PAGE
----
My tags weren’t just dead by a few days or weeks. They had been dead for months. They were on a vehicle I rarely drove, and I hadn’t bothered to renew them. Of course, the one day I got the vehicle out for a spin, I ran into a THP trooper. Or, rather, he ran into me.

I was southbound on U.S. 27, heading out of Oneida, when I saw the THP cruiser in my rearview mirror. I groaned inwardly because I knew I was busted. Troopers have eyes like hawks, and a dead tag isn’t going to escape their attention. I couldn’t speed up to stay sufficiently far enough ahead of him that he wouldn’t see my license plate, because then I’d be speeding.

As the THP cruiser closed in behind me, I flipped on my signal and turned onto a side street, hoping he’d keep going. Of course he didn’t. He turned in behind me and flipped on his blue lights.

I stopped in the middle of the lightly-trafficked street, because there was nowhere to pull off the road. The cruiser stopped behind me, and Sgt. Boshears got out. “Do you realize how long your tags have been expired?” he asked as he walked up to my window. I laughed and said I did. “You need to  go down to the clerk’s office and renew them,” he said. And then he leaned up against the side of my car and started talking — not about dead tags, but about high school sports. His son, Tanner — now a deputy at the Scott County Sheriff’s Office as he follows in his father’s footsteps — played football and basketball at Oneida High School at the  time, and Boshears was a fixture at the games. For the next 15 minutes, we talked, our vehicles sitting in the middle of the deserted roadway. Then he was on his way, with a final word of warning about my dead tags.

Sgt. Boshears could’ve issued me a citation — maybe should have, actually. But if he had, the end result would’ve been the same. He would have been cheerful about it, carried on a conversation, and I would have driven off respecting him nonetheless. That was the effect he had on people.

When he died in May 2013, after his two-week battle with pneumonia, Sgt. Boshears was expecting his first grandchild; his daughter, Mackenzie, was due in September. He was also survived by a younger daughter, Kennedy, who graduated high school this past spring.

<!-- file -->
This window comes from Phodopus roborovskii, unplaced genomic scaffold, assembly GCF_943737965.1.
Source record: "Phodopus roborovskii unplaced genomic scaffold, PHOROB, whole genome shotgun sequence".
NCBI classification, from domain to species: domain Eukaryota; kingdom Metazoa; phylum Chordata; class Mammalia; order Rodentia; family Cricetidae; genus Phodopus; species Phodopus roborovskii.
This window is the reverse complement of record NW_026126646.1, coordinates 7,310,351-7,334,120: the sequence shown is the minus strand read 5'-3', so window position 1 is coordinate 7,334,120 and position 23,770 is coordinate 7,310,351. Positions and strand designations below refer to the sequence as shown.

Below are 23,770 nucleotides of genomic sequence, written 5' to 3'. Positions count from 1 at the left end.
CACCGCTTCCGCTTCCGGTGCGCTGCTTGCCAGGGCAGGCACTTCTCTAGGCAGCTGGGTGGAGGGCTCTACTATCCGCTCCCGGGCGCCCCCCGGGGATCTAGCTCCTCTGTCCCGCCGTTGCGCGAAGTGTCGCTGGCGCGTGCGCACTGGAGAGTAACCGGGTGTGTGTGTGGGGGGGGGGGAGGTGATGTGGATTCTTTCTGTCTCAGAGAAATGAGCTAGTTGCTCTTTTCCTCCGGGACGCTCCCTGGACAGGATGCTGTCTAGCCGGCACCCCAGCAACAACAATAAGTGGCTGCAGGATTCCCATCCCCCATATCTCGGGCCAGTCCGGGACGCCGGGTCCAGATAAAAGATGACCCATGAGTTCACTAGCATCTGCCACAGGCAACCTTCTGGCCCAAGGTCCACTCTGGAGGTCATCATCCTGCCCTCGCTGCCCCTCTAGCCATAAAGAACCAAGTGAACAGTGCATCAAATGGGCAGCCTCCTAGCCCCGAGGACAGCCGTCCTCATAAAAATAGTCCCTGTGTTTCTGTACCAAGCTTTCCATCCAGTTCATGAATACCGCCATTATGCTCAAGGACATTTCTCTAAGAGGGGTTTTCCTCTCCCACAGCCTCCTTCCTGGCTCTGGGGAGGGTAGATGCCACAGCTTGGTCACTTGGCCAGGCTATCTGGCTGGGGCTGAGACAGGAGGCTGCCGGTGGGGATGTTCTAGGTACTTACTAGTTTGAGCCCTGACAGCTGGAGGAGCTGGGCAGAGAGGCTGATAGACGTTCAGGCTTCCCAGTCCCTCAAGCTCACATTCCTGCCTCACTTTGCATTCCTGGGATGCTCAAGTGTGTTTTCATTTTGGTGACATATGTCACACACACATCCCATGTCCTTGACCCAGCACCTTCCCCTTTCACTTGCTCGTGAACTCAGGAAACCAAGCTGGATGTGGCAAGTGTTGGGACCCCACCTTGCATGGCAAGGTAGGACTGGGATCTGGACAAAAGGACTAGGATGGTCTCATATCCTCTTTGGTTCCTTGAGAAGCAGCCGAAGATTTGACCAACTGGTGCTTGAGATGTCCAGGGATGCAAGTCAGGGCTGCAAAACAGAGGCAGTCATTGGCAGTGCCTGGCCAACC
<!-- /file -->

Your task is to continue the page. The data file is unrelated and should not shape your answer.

Boshears, who was promoted to sergeant in 2011, also served many other roles with THP, including the Critical Incident Response Team (CIRT), the chaplain’s program and others. Among his normal duties, he also escorted the governor on occasion and sometimes provided security at University of Tennessee sporting events.

Sgt. Boshears died at 12:44 p.m. on a Monday, at Methodist Medical Center in Oak Ridge. Before a team of law enforcement officers, some two dozen strong, escorted his body back to Scott County that evening, word of his death had reached back home — and the community mourned his passing.

“He was a great state trooper,” THP Capt. David McGill said at the time. “He loved serving the people of his state and the people who passed through his state.

“He is an outstanding individual, a professional, good morals, a great father and a good friend.”

Campbell County Sheriff Robbie K. Goins added, “We can’t tell you in words how hurt we are for the loss of such a good man. Brian has been a brother and friend to many. More importantly, he was a dedicated husband, father and soon to have been grandfather.”